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December 2004

A solid season of growth for Japanese football

27 Dec 2004(Mon)

December 24--It’s been a very interesting year for baseball in Japan. That’s right, I said baseball.

Yes, I know this column is supposed to be about football, but just let me explain!

Baseball has dominated much of the sports news in recent months, but for all the wrong reasons.

Two clubs have merged due to enormous operating deficits, a new one has been allowed in, but only after much debate, and suddenly baseball realises that it must change drastically to keep its audience.

The J.League, meanwhile, has been quietly getting on with its own business.

Huge crowds for the two-leg championship play-off, a new name on the Nabisco Cup, the first division expanding to 18 teams and the J.League to 30 teams fro next season after starting with 10….

It was no coincidence that, a couple of months ago, a North American colleague admitted to me that ‘’the J.League is embarrassing Japanese baseball.’’

But you won’t find anyone in the J.League gloating about this, because they know they are still planting roots around the country and that there is a long way to go yet.

But 2004 was a very satisfactory year for the game in Japan, at club and international level.

FC Tokyo won the Nabisco Cup to give a trophy to their army of supporters, who brighten up every ground with their songs and their exuberance. Yokohama F Marinos won the first stage of the championship and then defeated second-stage champions Urawa Reds on penalties to retain the league title. Head coach Takeshi Okada was rightly voted Manager of the Year, as his experience and pragmatism was carried on to the field by his players.

Reds missed out on both trophies in Guido Buchwald’s first season as manager, but they have the spending power and the magnetism to attract better players in certain areas of the team for next season. The Nabisco Cup final, and the two championship games, did not have many goals, but from a purist’s point of view, this highlights the rise in quality, of coaching, technique and strategy, individually and collectively.

Neutrals would probably have preferred a 5-4 in 90 minutes, but too many goals in high-scoring games like this can be attributed to bad defending rather than clever attacking. It was also good to see a defender, Yuji Nakazawa, win the J.League MVP award, as I feel defenders are overlooked too often for these awards due to their lack of star quality and creative flair. Justice was done on this occasion, and Nakazawa was a worthy winner.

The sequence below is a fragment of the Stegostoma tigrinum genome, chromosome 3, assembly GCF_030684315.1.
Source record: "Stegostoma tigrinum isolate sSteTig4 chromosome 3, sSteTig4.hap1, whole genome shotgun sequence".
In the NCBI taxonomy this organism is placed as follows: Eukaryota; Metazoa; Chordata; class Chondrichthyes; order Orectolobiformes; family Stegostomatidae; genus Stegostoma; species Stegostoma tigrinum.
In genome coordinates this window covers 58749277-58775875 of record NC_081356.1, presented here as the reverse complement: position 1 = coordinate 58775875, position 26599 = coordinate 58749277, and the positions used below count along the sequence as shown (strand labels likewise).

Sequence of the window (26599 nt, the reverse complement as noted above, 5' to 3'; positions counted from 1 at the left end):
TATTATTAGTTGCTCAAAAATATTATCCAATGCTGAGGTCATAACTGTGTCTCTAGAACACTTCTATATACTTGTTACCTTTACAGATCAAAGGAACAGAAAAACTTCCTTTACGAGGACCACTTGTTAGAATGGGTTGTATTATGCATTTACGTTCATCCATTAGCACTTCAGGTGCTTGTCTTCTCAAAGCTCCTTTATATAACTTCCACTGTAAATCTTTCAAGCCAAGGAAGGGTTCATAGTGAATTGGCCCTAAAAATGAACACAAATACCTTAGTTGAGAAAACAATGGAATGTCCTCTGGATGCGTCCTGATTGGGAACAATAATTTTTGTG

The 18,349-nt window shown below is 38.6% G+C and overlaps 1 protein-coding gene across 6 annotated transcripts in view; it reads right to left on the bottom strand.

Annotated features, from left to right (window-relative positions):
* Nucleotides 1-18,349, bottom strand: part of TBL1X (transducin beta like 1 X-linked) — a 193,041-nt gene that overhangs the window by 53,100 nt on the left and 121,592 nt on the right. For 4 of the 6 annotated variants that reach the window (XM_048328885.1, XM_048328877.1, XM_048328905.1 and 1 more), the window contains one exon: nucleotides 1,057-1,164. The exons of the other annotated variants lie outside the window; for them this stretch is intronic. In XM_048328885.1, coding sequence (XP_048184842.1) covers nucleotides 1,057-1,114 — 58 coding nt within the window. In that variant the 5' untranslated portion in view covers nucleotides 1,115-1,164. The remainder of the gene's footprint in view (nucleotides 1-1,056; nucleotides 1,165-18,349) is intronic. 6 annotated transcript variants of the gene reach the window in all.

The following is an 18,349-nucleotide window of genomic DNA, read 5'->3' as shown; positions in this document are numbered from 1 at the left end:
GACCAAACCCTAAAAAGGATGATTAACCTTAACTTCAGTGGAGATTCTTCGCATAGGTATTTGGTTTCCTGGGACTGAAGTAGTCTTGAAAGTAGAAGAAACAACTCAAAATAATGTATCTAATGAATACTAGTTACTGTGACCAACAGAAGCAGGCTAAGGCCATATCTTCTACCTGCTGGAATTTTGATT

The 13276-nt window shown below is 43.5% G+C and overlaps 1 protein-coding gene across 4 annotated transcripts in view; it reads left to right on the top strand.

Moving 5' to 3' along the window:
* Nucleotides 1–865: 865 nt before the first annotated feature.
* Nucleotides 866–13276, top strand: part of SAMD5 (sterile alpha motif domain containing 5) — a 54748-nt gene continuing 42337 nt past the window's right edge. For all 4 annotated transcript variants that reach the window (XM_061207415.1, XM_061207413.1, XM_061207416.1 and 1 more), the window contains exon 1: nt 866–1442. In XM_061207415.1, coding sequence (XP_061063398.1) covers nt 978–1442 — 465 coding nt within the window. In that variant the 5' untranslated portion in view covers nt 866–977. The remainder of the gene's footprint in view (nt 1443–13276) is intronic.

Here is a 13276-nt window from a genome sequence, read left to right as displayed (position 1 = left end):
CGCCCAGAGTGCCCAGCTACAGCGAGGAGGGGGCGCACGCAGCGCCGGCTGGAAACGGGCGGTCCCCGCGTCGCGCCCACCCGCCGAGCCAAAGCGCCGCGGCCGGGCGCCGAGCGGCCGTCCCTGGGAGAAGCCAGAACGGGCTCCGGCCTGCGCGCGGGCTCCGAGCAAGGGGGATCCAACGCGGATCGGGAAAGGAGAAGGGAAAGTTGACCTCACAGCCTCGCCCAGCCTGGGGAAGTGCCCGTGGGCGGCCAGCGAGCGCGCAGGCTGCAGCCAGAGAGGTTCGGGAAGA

Nakazawa, of course, was outstanding for Japan at the Asian Cup in China, where Zico’s men defended the trophy won by Philippe Troussier’s team in Lebanon in 2000.

In addition to this, Japan won all six games in their World Cup qualifying group, conceding only one goal during the laboured 2-1 victory in Singapore, and a place in Germany is well within their grasp next year.

The biggest disappointment of the year (but not the biggest surprise) was Japan’s performance at the Olympics. Following the qualifying campaign in spring, things began to fall apart, and I am sure head coach Yamamoto would do things very differently if only he could turn the clock back.

All in all, though, it was a solid season of growth for football in Japan.

As I said at the start, baseball was dominating the sports pages for a while, as football took a back seat.

But, as they say, no news is good news.

And 2004 was a good year for the J.League.

ends

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Interesting tests for Japan

23 Dec 2004(Thu)

DECEMBER 21--The Japan Football Association can never be accused of not planning for the future.

So it was no surprise to see they have quickly lined up two opponents for a couple of home friendlies in the build-up to World Cup qualifying.

Kazakhstan will take on Japan on January 29, followed by Syria on February 2--exactly one week before their opening Group B qualifier against North Korea.

Several years ago, in 1994 to be precise, when the Asian Games took place in Hiroshima, Kazakhstan would have given Japan a tough game.

But Japan have developed and matured so quickly in recent years that a win should be guaranteed, and this will boost confidence at the start of the year.

Japan can expect the Kazakhs to be big and physical, while probably lacking pace and strength in depth.

I remember speaking to a Kazakh official at the Asian Games in Hiroshima, and he said he was convinced Kazakhstan would have won the football gold medal if they had had enough money to enter a team.

In the end, Uzbekistan won the gold, beating China 4-2 at the Big Arch, and opening a new era for Asian football.

One thing is for sure: the Kazakh players will not be affected by the winter cold, as the outclassed Malaysians were at Kashima at the start of this year!